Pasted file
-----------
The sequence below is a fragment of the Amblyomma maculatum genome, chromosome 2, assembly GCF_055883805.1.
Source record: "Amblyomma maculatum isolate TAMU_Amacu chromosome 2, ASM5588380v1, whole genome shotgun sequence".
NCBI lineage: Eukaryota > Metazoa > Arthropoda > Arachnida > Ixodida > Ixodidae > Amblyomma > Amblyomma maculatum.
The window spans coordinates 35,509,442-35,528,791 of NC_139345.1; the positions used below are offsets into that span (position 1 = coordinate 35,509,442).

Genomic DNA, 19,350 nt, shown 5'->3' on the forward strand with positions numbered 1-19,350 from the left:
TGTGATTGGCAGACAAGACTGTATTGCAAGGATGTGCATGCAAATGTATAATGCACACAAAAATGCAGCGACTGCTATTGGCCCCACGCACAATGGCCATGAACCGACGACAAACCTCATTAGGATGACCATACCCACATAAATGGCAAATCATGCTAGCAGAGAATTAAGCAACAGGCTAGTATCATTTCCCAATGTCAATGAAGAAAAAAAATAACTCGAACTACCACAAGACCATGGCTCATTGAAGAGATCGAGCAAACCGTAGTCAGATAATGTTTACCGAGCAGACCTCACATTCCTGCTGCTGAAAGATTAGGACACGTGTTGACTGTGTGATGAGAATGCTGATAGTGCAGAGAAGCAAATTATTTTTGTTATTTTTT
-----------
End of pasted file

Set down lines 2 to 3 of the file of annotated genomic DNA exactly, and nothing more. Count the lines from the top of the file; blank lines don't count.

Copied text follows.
Source record: "Amblyomma maculatum isolate TAMU_Amacu chromosome 2, ASM5588380v1, whole genome shotgun sequence".
NCBI lineage: Eukaryota > Metazoa > Arthropoda > Arachnida > Ixodida > Ixodidae > Amblyomma > Amblyomma maculatum.